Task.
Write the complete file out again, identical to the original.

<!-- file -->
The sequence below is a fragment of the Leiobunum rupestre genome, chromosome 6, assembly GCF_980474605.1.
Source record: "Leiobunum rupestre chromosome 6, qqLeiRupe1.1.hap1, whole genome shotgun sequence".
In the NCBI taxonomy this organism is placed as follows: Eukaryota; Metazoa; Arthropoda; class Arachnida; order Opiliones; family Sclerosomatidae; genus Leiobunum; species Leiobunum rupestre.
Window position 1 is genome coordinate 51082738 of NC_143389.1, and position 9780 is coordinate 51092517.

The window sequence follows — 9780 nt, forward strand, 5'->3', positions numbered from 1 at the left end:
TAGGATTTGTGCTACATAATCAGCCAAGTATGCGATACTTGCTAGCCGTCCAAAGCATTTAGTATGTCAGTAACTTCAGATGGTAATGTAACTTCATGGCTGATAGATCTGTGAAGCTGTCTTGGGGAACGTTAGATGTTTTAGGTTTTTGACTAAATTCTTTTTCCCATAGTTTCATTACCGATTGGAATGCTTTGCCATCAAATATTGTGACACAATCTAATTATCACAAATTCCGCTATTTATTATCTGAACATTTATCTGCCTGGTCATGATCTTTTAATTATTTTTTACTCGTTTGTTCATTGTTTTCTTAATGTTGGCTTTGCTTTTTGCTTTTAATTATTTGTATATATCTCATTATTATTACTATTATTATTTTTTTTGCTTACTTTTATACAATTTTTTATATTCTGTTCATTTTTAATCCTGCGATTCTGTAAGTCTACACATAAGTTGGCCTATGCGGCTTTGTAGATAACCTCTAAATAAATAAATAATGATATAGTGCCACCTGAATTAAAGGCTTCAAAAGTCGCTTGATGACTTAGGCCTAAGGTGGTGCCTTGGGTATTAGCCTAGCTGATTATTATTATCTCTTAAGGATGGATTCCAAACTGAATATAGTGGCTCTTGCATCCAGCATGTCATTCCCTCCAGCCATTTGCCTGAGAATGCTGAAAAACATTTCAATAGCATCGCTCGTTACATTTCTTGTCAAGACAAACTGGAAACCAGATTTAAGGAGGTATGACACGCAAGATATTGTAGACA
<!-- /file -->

The sequence below is a fragment of the Leiobunum rupestre genome, chromosome 6, assembly GCF_980474605.1.
Source record: "Leiobunum rupestre chromosome 6, qqLeiRupe1.1.hap1, whole genome shotgun sequence".
In the NCBI taxonomy this organism is placed as follows: Eukaryota; Metazoa; Arthropoda; class Arachnida; order Opiliones; family Sclerosomatidae; genus Leiobunum; species Leiobunum rupestre.
Window position 1 is genome coordinate 51082738 of NC_143389.1, and position 9780 is coordinate 51092517.

The window sequence follows — 9780 nt, forward strand, 5'->3', positions numbered from 1 at the left end:
TAGGATTTGTGCTACATAATCAGCCAAGTATGCGATACTTGCTAGCCGTCCAAAGCATTTAGTATGTCAGTAACTTCAGATGGTAATGTAACTTCATGGCTGATAGATCTGTGAAGCTGTCTTGGGGAACGTTAGATGTTTTAGGTTTTTGACTAAATTCTTTTTCCCATAGTTTCATTACCGATTGGAATGCTTTGCCATCAAATATTGTGACACAATCTAATTATCACAAATTCCGCTATTTATTATCTGAACATTTATCTGCCTGGTCATGATCTTTTAATTATTTTTTACTCGTTTGTTCATTGTTTTCTTAATGTTGGCTTTGCTTTTTGCTTTTAATTATTTGTATATATCTCATTATTATTACTATTATTATTTTTTTTGCTTACTTTTATACAATTTTTTATATTCTGTTCATTTTTAATCCTGCGATTCTGTAAGTCTACACATAAGTTGGCCTATGCGGCTTTGTAGATAACCTCTAAATAAATAAATAATGATATAGTGCCACCTGAATTAAAGGCTTCAAAAGTCGCTTGATGACTTAGGCCTAAGGTGGTGCCTTGGGTATTAGCCTAGCTGATTATTATTATCTCTTAAGGATGGATTCCAAACTGAATATAGTGGCTCTTGCATCCAGCATGTCATTCCCTCCAGCCATTTGCCTGAGAATGCTGAAAAACATTTCAATAGCATCGCTCGTTACATTTCTTGTCAAGACAAACTGGAAACCAGATTTAAGGAGGTATGACACGCAAGATATTGTAGACA